In Spring 2009 I attended a paper at the Institute of Historical Research, after which I joined the room for dinner. Over wine and pasta a colleague holding editorial posts with a number of journals expressed dismay that my institution and supervisory team had not advised me more forcefully towards publication. He was right. Although I had an idea for an article floating around, I was a second year PhD candidate whose work-in-progress output was restricted entirely to conference papers. Not good.
As the conversation progressed it was suggested that writing reviews was an easy means of familiarising oneself with the process of publication, getting ones name known, and increasing the size of ones library (for free!). I was enthused. The next day I drew up a list of recently published books that fell into my specialist area, and contacted the established publications my colleague had suggested. Within days I received positive replies, and within a week my first book arrived. This was a revelation.
In the days that followed I read two books, collected my thoughts, and submitted a circa 400 word review for each.
To date the established publications in question have published neither of these reviews. By contrast a less established, though innovative and forward thinking journal, published an article of mine within seven months of submission; Reviews in History published an extended review within six months of first contact; and collaborative blogs such as Comics Grid turnaround contributions in a matter of days.
As the numbers of graduate students and early-career scholars swell, a clamour for posts has seemingly put greater pressure on traditional print journals, and especially the established ones, as scholars attempt to flesh out their ‘List of Publications’. One disgruntled scholar has even created a wiki aimed at shaming journals with the farcical time periods some take to even reject a piece submitted to them.
The situation is exacerbated by the attitude of some established scholars towards non-traditional outlets and paths. By way of a personal example, a colleague recently assumed that I had “given up on an academic career” because I was not spending my days writing and applying for jobs/fellowships. He had no appreciation of the job market at present, no sense of the reality of rent, bills et al, and gave little credence to the ‘portfolio career’ I had chosen. No doubt the ‘non-traditional’ places I have chosen to publish my work will suffer the same fate.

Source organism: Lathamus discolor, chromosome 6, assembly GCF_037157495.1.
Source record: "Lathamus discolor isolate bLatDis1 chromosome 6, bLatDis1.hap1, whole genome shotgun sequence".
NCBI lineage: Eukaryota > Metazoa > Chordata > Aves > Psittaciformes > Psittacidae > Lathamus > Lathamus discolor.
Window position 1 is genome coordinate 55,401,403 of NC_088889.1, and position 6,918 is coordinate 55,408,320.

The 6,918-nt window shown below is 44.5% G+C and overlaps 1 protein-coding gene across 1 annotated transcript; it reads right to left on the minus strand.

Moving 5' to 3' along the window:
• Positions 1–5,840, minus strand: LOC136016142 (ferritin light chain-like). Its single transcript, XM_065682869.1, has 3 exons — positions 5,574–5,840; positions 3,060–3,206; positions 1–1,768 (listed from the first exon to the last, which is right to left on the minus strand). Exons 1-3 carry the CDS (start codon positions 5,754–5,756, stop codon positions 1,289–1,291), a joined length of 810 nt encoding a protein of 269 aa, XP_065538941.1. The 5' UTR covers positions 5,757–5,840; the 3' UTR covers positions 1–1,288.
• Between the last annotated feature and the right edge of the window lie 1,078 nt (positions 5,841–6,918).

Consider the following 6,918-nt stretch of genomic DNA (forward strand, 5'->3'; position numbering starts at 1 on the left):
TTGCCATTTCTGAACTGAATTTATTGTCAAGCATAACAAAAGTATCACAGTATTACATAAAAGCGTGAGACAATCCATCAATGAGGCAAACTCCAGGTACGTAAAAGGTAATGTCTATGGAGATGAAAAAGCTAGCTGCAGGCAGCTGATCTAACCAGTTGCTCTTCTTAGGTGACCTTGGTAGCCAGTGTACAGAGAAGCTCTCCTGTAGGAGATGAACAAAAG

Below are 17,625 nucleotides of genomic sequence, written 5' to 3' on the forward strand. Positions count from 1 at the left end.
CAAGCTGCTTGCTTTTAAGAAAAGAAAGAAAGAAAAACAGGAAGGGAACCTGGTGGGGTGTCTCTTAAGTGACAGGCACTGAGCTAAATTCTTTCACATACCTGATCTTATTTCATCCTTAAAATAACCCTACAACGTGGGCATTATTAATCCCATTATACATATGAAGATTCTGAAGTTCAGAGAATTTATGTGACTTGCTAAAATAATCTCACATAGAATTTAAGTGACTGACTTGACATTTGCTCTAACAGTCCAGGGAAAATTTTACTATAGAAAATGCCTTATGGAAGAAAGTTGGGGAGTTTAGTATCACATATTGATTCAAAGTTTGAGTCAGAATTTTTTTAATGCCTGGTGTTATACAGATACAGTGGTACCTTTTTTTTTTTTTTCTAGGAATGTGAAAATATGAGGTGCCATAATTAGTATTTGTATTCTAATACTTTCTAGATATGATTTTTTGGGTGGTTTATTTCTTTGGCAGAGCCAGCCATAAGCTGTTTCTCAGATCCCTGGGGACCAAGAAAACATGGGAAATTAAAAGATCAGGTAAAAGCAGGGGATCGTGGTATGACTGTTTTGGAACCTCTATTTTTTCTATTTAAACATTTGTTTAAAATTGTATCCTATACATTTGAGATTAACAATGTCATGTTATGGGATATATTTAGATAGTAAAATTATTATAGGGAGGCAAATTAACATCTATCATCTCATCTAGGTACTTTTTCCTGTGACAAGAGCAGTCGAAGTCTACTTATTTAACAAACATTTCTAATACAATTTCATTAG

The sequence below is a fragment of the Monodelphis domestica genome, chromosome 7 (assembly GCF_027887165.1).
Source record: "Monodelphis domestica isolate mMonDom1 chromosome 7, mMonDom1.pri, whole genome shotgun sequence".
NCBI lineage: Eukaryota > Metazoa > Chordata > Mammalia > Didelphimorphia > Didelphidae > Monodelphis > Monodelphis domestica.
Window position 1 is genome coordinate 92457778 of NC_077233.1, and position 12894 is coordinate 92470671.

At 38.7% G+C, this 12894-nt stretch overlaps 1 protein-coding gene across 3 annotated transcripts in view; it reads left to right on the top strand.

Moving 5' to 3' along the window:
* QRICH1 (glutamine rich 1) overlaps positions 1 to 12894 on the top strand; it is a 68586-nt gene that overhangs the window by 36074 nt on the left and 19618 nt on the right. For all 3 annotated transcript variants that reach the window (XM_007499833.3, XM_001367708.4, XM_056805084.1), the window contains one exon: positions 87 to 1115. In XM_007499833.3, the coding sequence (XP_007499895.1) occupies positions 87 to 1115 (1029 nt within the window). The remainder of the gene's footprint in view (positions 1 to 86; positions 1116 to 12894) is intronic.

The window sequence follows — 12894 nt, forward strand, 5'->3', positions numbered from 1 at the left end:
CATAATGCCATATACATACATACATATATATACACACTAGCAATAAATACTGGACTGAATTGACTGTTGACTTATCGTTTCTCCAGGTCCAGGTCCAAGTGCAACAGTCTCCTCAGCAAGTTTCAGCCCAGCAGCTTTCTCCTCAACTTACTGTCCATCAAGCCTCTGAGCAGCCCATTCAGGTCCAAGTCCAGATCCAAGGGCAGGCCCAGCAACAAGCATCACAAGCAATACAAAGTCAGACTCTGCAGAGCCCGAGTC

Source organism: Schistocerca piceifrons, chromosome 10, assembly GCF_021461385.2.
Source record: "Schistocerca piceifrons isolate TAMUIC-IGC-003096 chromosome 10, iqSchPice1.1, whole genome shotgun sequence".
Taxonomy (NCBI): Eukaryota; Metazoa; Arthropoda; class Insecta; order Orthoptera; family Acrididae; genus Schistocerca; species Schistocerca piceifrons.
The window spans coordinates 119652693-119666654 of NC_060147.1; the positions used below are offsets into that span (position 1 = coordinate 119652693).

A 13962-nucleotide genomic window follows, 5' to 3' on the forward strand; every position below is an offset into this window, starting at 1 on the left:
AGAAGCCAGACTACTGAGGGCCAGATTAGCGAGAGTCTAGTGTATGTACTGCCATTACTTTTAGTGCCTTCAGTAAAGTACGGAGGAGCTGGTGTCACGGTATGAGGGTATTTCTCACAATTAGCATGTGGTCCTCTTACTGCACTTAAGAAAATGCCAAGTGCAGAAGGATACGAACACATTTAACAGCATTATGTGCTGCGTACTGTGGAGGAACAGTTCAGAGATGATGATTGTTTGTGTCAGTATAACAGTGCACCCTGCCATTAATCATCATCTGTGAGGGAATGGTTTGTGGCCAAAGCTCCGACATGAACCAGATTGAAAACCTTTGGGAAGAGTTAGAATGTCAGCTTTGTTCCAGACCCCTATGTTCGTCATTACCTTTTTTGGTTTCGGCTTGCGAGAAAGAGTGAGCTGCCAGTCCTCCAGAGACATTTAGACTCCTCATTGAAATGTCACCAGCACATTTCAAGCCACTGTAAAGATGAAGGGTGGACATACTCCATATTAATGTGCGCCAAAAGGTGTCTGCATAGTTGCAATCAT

Faced with an expansion of communication and terms such as ‘Creative Commons’, the little piece of academia I occupy has to a large extent chosen to board up the windows rather than open itself to fresh ideas. By defining ‘dissemination’ and ‘impact’ as only that which trickles down from scholarly monographs, and not vice-a-versa, the REF has only added to this problem.
All major transitions are hard. This one however seems to have placed peculiar pressures on the postgraduate and early-career researcher, forcing us to choose between investing our time in going along with a outdated system of publication or in exploring new media outlets. Or both. Though I would love the luxury of a spare (and rent-free) 3-4 months to execute my book plan, reality dictates that my attention is focused on those areas where the rewards are diverse and more readily forthcoming. Initiatives such as Press Forward demonstrate that the cogs are in motion, that the profession is lurching uncomfortably into new arenas. Hopefully with humanities scholarship being the big, lumbering ship that it is, these initial lurches will soon translate into some palpable (and unstoppable) momentum.